Anyway. @Victoria is right. So many potential ideas. I’m not really attached to any of them. I’d just like the end game to be about something. Not a sprint to the finish. Not conflict for the sake of nothing (or for the sake of killing time). Not busy work. The end, like the beginning, needs to have a point.
     
    Last edited: May 15, 2019
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  3. Mahi

    Mahi Chieftain

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    I agree that stepping up the personalities for CIV would change the dynamics but in order to compensate for exploits in civ personalities I almost feel the AI should be given alot of free army units.
     
  4. Zenphys

    Zenphys Chieftain

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    I love the idea of new layers opening up for expansion during the mid and late game.

    Mid game should have a new continent that is only inhabited by barbarians or maybe new types of 'city states' that work diffently (2-3 cities) and have lower levels of technology or even perhaps completely unique units. That players can expand into and fight over.

    Late game could definitely have corporations and trade hubs as a new layer of expansion and conquest.

    However its how do you the corporation mechanic without turning it into another religion mechanic. Which many players, including me, already see as somthing which should be improved.

    I really dont want to see corporate lawyers having law warfare to change the corporate presence in nearby cities.

    What i really like about this idea is how civs that have struggled in the earlier stages can claw back in the later ones. Maybe even have negative or positive modifiers to each stage depending on how you did in the last.

    For example if you managed to conquer a large land empire in the first stage of the game then maybe your settlers or exploration ships to the new continent are more expensive.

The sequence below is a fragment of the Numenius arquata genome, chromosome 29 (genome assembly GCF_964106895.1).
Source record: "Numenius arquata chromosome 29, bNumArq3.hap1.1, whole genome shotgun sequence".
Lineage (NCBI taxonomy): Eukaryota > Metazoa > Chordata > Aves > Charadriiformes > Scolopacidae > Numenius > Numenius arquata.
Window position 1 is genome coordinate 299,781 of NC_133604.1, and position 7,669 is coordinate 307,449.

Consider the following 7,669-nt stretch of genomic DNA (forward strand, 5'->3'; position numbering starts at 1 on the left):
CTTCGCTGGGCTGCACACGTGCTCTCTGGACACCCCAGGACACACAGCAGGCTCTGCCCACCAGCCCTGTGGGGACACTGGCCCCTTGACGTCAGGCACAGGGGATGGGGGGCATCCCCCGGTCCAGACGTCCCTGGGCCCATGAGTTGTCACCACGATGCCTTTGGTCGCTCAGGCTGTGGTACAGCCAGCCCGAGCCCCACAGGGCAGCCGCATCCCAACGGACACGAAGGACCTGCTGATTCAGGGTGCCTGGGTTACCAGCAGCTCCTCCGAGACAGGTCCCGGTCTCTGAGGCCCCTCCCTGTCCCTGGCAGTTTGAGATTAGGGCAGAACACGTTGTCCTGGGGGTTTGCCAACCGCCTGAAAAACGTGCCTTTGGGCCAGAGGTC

However at this point we are effectively creating an entire new game
     
    Last edited: May 15, 2019
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  5. Trav'ling Canuck

    Trav'ling Canuck Warlord Supporter

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    Ah yes, the tension of having to click through a slew of AI peace requests every 3 turns. That's exactly the sort of tension I'd enjoy in a game about the history of the world.
     
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  6. Kayak06460

    Kayak06460 Chieftain

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    How about a slider for AI aggression, similar to choosing “raging barbarians”. That way, people who want safe games and people who want an AI civ to invade with a large army would both be happy.
     
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  7. UWHabs

    UWHabs Warlord

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    The biggest problems that the civ series has almost always had are that your first couple cities basically are always your best cities. Any city you found after the classical or medieval era is basically useless, there's really no chance of a New York or a Singapore springing up and overtaking the older capital cities of the past. There's no real way that you can have a Cincinnati be one of your civ's 10 best cities 100 years ago, and now it's way down the list. I know for me, it's always discouraging when I found a city in the modern era, even if it's in a great spot, but I still see the first district as needing 50 turns to build, makes me simply not care about what it does.

    Maybe that's where the game needs to go in the later eras. While early on in the game, food=population growth is a fairly decent proxy, that's not true in the later eras. New York isn't growing because there's a lot of people working the nearby farms, it's growing because it's the hub of tech and commerce. Whether that's done by corporations, or maybe tourism somehow merges with an immigration mechanic, or neighbourhoods/urbanization/industrialization trigger a whole new way that things happen, that might be an interesting enough late game shift that is not totally disconnected from the early game.

    The only other parts of the game that I've always found annoying is how I can be in the midst of fighting a global war, a back and forth in the trenches, and people back home are still going by their peaceful lives. I think it's the fact that with enough money (or maybe faith) and time, you can simply buy any units you want, and if you're careful about not having them die, can have them repair without paying extra. So really, the best engine to keep your war machine moving later in the game is a bank, not a factory.